TOWNSEND -- Selectmen voted unanimously Tuesday to join a coalition of Middlesex County towns to oppose a proposed natural-gas pipeline through the region.

The coalition was suggested by the Pepperell Board of Selectmen to fight installation of a pipeline that Kinder Morgan Energy Partners, and its subsidiary Tennessee Gas Pipeline Company, have proposed to meet what they claim is a growing need for natural gas in New England. The pipeline would stretch from Wright, N.Y., to Dracut, and would cut through both private property and town-owned conservation land if it follows the route that has been proposed.

Selectmen Chairman Sue Lisio said she strongly supported joining the coalition, in part because of the possibility that the cost of the pipeline could be passed on to ratepayers through a tariff without confirmation that the gas would benefit Townsend residents.

"I grew up back in the '60s. I do not believe in things that are inevitable," Lisio said. "I believe in grassroots. I believe that people need to be heard. I believe that people can organize and be heard, it's just a matter of how to do that."

Selectmen also commended Pepperell selectmen for taking the initiative to form the coalition.

"I think it's great. It's good that Pepperell is stepping up to the plate and organizing this," said Selectman Colin McNabb.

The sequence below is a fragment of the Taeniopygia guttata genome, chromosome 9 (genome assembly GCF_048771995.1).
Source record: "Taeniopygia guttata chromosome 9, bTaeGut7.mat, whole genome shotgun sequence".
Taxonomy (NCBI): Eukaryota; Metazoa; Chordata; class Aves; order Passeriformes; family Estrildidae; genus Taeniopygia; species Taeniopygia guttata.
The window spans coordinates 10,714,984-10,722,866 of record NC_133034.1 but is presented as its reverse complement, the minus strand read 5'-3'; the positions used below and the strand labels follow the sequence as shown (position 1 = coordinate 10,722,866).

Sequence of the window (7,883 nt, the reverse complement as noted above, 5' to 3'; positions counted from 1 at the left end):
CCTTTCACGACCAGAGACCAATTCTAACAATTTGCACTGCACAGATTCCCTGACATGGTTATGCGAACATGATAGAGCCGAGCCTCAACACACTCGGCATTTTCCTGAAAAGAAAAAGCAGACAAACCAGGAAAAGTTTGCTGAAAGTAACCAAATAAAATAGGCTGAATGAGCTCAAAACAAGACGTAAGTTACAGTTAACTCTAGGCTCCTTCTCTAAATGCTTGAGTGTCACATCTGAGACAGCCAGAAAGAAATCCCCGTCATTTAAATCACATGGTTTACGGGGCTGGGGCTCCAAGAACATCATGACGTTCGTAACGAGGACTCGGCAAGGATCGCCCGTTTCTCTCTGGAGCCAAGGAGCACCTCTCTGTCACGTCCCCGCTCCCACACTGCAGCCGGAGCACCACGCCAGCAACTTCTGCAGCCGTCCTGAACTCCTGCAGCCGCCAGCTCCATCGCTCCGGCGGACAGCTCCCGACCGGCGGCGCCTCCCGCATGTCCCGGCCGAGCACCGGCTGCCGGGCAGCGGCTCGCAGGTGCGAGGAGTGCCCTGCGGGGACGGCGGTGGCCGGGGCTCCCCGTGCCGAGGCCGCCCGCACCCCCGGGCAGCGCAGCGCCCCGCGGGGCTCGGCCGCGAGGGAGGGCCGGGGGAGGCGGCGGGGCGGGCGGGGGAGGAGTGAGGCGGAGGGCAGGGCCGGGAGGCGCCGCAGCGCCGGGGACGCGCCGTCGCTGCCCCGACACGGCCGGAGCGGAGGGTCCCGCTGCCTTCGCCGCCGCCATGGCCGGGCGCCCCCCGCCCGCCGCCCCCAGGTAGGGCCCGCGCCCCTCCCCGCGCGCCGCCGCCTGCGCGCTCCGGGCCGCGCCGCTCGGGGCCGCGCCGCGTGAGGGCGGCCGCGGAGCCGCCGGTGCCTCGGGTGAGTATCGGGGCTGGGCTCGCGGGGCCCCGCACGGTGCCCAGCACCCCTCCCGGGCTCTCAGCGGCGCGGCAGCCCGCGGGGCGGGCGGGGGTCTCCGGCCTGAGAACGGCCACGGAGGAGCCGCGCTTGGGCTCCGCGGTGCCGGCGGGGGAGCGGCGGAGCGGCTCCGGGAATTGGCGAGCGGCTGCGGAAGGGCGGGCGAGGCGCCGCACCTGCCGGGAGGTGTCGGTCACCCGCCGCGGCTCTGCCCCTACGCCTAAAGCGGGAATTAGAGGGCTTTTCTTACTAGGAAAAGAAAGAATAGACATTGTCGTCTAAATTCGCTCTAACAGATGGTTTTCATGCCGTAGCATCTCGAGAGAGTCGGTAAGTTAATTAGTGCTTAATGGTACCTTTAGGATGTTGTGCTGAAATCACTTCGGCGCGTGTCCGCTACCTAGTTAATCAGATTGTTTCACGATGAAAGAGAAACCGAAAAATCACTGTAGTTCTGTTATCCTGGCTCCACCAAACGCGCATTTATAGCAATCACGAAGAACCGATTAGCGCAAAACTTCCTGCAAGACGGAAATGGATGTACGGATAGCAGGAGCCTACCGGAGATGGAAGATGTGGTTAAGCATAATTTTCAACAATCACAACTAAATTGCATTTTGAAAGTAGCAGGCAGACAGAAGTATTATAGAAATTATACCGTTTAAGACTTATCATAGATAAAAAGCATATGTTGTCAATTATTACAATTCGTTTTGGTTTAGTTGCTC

In a letter written by Pepperell Town Administrator John Moak on behalf of the board, Moak suggested that the coalition have its first meeting July 1 at 10 a.m., with a location to be determined after towns respond to the invitation.

The idea for the coalition came after a series of town meetings in Pepperell where hundreds of residents turned out, largely to voice opposition to the pipeline.

"The board is strongly committed to supporting actions that will secure the property values of our residents and prevent the compromising of conservation land and natural resources which appears to be inevitable in this current proposal," Moak wrote in the letter, referring to the position of the Pepperell Board of Selectmen.

Other towns that were invited to join the coalition were Ashby, Dracut, Dunstabble, Groton, Lowell, North Reading, Reading, Tewksbury, Townsend, Tyngsboro and Wilmington, all of which are along the proposed pipeline path.

Lisio said she is hopeful that having the coalition in place will be the best way to represent the town's interests.

"This kind of formalizes it, and I think we need that formality in order to be taken seriously," Lisio said.

Town Administrator Andrew Sheehan said that approach made more sense than trying to fight the pipeline alone.

"The towns stand the best chance of success if they band together," Sheehan said.

Representatives from Kinder Morgan will be giving a presentation on the pipeline in Townsend next Wednesday at 7 p.m. at North Middlesex Regional High School.

Prior to that meeting, selectmen will hold a meeting at 6:30 p.m. to address a citizens' petition asking that the town adopt a non-binding resolution opposing the pipeline.

The petition, which has been certified to have more than the 200 required signatures, forces selectmen to call a Special Town Meeting to address it.

"As residents of Townsend, we wish to express our firm opposition to the proposed pipeline route and wish to declare the right of the people to have the final say as to whether projects such as this one, which carry risks and threats and to our public safety, our environment, our economic well-being and our sense of community, proceed within our borders," the petition reads in part.